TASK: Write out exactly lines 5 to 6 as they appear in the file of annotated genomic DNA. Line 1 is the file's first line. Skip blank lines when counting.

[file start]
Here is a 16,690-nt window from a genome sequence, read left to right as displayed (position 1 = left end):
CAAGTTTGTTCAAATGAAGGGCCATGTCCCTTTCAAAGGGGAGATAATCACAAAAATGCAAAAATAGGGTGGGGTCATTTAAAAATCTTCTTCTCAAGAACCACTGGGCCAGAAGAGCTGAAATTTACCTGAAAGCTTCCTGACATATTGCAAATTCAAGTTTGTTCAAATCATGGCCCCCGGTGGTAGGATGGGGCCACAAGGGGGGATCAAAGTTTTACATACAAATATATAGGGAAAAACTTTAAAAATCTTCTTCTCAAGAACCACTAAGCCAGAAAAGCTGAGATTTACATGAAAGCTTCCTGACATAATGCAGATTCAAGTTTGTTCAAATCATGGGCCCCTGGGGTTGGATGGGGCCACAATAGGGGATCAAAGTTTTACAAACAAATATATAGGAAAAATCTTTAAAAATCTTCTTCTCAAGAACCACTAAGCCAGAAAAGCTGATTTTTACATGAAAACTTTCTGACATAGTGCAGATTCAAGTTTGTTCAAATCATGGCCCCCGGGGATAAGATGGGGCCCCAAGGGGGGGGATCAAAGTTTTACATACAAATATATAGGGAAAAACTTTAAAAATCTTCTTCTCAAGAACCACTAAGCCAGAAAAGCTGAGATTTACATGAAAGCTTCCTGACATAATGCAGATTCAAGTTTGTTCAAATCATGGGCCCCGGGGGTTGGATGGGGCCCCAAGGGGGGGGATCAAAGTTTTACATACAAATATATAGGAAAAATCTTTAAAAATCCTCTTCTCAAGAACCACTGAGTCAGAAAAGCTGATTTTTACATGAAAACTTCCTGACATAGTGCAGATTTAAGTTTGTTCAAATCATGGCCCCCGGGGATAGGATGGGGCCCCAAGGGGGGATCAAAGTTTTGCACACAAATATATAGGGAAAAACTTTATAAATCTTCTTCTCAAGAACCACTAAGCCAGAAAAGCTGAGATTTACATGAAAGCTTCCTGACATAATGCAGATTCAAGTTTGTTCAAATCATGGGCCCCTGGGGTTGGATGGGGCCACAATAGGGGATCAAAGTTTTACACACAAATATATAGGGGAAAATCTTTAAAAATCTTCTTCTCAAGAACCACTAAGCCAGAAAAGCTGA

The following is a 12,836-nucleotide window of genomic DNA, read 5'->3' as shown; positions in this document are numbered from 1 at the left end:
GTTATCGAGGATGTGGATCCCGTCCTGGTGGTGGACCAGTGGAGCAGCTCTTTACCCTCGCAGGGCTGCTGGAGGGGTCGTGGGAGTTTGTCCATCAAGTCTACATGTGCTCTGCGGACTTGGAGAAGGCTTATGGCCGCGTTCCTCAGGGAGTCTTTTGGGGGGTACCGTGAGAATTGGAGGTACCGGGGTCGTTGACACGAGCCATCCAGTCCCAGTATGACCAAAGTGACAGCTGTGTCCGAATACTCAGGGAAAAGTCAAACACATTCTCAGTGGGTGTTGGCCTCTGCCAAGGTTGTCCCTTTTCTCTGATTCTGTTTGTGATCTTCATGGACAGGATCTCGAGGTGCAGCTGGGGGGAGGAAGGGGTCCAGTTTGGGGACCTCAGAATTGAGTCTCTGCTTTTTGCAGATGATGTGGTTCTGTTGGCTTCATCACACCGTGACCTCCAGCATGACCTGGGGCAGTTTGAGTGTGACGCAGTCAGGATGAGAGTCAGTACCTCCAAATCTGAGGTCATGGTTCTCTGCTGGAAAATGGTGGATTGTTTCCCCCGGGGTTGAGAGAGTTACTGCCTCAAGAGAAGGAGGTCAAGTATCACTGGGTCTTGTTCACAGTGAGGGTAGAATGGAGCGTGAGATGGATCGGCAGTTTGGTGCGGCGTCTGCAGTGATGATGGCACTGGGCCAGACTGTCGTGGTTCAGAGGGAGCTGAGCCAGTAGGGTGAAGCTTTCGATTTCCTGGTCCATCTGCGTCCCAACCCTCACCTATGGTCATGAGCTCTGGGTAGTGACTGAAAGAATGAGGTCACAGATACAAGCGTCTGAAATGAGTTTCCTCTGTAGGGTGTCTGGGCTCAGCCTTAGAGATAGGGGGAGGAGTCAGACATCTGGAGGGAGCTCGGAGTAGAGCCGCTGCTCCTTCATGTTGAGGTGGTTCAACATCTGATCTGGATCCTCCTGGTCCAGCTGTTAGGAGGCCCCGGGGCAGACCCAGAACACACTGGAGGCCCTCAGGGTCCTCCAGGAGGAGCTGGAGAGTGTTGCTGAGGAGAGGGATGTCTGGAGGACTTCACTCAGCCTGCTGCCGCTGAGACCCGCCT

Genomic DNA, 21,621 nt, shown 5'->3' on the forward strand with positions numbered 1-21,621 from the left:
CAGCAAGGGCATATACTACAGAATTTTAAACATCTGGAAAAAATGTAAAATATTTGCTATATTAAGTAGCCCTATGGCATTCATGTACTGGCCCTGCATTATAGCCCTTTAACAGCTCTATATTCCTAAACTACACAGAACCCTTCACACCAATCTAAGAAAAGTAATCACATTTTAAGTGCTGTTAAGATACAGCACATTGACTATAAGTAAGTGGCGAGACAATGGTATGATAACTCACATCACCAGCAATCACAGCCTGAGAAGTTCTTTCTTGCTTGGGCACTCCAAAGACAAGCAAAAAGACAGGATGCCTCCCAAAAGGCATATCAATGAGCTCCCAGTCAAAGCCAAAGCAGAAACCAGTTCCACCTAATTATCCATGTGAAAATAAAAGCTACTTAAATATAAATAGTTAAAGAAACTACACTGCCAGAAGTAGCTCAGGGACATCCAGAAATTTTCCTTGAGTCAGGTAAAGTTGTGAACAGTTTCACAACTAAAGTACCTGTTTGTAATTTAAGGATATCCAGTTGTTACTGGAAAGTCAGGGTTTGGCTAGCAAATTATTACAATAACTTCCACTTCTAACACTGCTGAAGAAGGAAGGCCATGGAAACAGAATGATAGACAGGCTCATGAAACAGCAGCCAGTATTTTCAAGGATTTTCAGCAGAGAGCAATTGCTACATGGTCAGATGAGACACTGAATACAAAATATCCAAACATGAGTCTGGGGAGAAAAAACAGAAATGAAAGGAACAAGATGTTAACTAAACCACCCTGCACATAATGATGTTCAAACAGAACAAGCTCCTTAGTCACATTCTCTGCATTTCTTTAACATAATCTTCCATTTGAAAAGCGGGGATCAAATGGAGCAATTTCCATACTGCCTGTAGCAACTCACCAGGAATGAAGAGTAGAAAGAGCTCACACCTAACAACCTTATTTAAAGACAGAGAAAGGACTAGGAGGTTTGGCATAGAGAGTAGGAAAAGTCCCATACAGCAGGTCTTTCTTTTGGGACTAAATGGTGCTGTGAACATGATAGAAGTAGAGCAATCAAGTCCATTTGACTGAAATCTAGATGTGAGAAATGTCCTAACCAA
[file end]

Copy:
Genomic DNA, 21,621 nt, shown 5'->3' on the forward strand with positions numbered 1-21,621 from the left:
CAGCAAGGGCATATACTACAGAATTTTAAACATCTGGAAAAAATGTAAAATATTTGCTATATTAAGTAGCCCTATGGCATTCATGTACTGGCCCTGCATTATAGCCCTTTAACAGCTCTATATTCCTAAACTACACAGAACCCTTCACACCAATCTAAGAAAAGTAATCACATTTTAAGTGCTGTTAAGATACAGCACATTGACTATAAGTAAGTGGCGAGACAATGGTATGATAACTCACATCACCAGCAATCACAGCCTGAGAAGTTCTTTCTTGCTTGGGCACTCCAAAGACAAGCAAAAAGACAGGATGCCTCCCAAAAGGCATATCAATGAGCTCCCAGTCAAAGCCAAAGCAGAAACCAGTTCCACCTAATTATCCATGTGAAAATAAAAGCTACTTAAATATAAATAGTTAAAGAAACTACACTGCCAGAAGTAGCTCAGGGACATCCAGAAATTTTCCTTGAGTCAGGTAAAGTTGTGAACAGTTTCACAACTAAAGTACCTGTTTGTAATTTAAGGATATCCAGTTGTTACTGGAAAGTCAGGGTTTGGCTAGCAAATTATTACAATAACTTCCACTTCTAACACTGCTGAAGAAGGAAGGCCATGGAAACAGAATGATAGACAGGCTCATGAAACAGCAGCCAGTATTTTCAAGGATTTTCAGCAGAGAGCAATTGCTACATGGTCAGATGAGACACTGAATACAAAATATCCAAACATGAGTCTGGGGAGAAAAAACAGAAATGAAAGGAACAAGATGTTAACTAAACCACCCTGCACATAATGATGTTCAAACAGAACAAGCTCCTTAGTCACATTCTCTGCATTTCTTTAACATAATCTTCCATTTGAAAAGCGGGGATCAAATGGAGCAATTTCCATACTGCCTGTAGCAACTCACCAGGAATGAAGAGTAGAAAGAGCTCACACCTAACAACCTTATTTAAAGACAGAGAAAGGACTAGGAGGTTTGGCATAGAGAGTAGGAAAAGTCCCATACAGCAGGTCTTTCTTTTGGGACTAAATGGTGCTGTGAACATGATAGAAGTAGAGCAATCAAGTCCATTTGACTGAAATCTAGATGTGAGAAATGTCCTAACCAA